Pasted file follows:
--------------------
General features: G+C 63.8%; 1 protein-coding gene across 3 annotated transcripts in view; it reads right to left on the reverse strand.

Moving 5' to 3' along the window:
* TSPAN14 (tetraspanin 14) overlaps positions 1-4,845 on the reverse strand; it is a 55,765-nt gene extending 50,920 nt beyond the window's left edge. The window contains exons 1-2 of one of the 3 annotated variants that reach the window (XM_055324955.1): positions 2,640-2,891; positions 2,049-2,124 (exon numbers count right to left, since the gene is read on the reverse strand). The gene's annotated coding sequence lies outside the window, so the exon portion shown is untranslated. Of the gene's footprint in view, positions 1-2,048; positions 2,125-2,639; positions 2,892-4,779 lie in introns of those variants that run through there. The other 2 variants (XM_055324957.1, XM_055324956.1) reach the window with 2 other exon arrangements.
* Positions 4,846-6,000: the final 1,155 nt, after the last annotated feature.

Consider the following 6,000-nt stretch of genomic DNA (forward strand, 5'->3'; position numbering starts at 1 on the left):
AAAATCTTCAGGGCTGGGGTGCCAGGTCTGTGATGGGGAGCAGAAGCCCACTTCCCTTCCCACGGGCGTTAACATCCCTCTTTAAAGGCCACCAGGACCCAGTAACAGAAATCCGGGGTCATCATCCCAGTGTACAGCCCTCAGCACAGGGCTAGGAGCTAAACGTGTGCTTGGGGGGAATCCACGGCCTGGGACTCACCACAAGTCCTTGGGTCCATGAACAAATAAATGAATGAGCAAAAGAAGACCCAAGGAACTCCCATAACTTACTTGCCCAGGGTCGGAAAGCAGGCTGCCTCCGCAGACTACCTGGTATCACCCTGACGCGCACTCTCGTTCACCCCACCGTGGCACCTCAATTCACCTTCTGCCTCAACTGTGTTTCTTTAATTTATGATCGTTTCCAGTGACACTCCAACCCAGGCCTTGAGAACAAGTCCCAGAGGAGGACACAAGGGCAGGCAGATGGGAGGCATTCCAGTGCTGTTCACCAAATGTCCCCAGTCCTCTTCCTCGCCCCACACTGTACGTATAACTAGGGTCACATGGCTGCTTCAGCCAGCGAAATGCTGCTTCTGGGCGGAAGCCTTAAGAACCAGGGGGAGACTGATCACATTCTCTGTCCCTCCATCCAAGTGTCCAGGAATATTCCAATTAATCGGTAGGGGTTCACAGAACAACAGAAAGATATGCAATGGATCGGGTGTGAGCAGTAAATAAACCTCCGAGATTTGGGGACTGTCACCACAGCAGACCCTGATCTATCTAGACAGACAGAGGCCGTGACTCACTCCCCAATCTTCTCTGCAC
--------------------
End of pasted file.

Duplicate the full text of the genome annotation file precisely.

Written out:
General features: G+C 63.8%; 1 protein-coding gene across 3 annotated transcripts in view; it reads right to left on the reverse strand.

Moving 5' to 3' along the window:
* TSPAN14 (tetraspanin 14) overlaps positions 1-4,845 on the reverse strand; it is a 55,765-nt gene extending 50,920 nt beyond the window's left edge. The window contains exons 1-2 of one of the 3 annotated variants that reach the window (XM_055324955.1): positions 2,640-2,891; positions 2,049-2,124 (exon numbers count right to left, since the gene is read on the reverse strand). The gene's annotated coding sequence lies outside the window, so the exon portion shown is untranslated. Of the gene's footprint in view, positions 1-2,048; positions 2,125-2,639; positions 2,892-4,779 lie in introns of those variants that run through there. The other 2 variants (XM_055324957.1, XM_055324956.1) reach the window with 2 other exon arrangements.
* Positions 4,846-6,000: the final 1,155 nt, after the last annotated feature.

Consider the following 6,000-nt stretch of genomic DNA (forward strand, 5'->3'; position numbering starts at 1 on the left):
AAAATCTTCAGGGCTGGGGTGCCAGGTCTGTGATGGGGAGCAGAAGCCCACTTCCCTTCCCACGGGCGTTAACATCCCTCTTTAAAGGCCACCAGGACCCAGTAACAGAAATCCGGGGTCATCATCCCAGTGTACAGCCCTCAGCACAGGGCTAGGAGCTAAACGTGTGCTTGGGGGGAATCCACGGCCTGGGACTCACCACAAGTCCTTGGGTCCATGAACAAATAAATGAATGAGCAAAAGAAGACCCAAGGAACTCCCATAACTTACTTGCCCAGGGTCGGAAAGCAGGCTGCCTCCGCAGACTACCTGGTATCACCCTGACGCGCACTCTCGTTCACCCCACCGTGGCACCTCAATTCACCTTCTGCCTCAACTGTGTTTCTTTAATTTATGATCGTTTCCAGTGACACTCCAACCCAGGCCTTGAGAACAAGTCCCAGAGGAGGACACAAGGGCAGGCAGATGGGAGGCATTCCAGTGCTGTTCACCAAATGTCCCCAGTCCTCTTCCTCGCCCCACACTGTACGTATAACTAGGGTCACATGGCTGCTTCAGCCAGCGAAATGCTGCTTCTGGGCGGAAGCCTTAAGAACCAGGGGGAGACTGATCACATTCTCTGTCCCTCCATCCAAGTGTCCAGGAATATTCCAATTAATCGGTAGGGGTTCACAGAACAACAGAAAGATATGCAATGGATCGGGTGTGAGCAGTAAATAAACCTCCGAGATTTGGGGACTGTCACCACAGCAGACCCTGATCTATCTAGACAGACAGAGGCCGTGACTCACTCCCCAATCTTCTCTGCAC